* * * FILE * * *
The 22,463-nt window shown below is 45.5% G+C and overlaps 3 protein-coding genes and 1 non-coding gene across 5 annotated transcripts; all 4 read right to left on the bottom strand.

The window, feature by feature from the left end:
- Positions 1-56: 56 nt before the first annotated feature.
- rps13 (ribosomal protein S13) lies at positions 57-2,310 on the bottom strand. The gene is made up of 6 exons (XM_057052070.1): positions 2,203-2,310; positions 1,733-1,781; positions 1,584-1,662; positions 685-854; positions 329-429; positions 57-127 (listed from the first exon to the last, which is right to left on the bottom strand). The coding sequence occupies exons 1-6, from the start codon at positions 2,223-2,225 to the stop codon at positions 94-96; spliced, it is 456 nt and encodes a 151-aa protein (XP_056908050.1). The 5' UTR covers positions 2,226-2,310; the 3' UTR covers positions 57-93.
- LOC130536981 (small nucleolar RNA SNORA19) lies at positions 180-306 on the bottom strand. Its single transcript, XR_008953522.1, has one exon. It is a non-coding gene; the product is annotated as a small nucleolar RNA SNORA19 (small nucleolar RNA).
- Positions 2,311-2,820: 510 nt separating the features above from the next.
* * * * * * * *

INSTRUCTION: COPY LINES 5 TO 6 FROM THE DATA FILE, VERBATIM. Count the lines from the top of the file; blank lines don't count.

- LOC130536981 (small nucleolar RNA SNORA19) lies at positions 180-306 on the bottom strand. Its single transcript, XR_008953522.1, has one exon. It is a non-coding gene; the product is annotated as a small nucleolar RNA SNORA19 (small nucleolar RNA).
- Positions 2,311-2,820: 510 nt separating the features above from the next.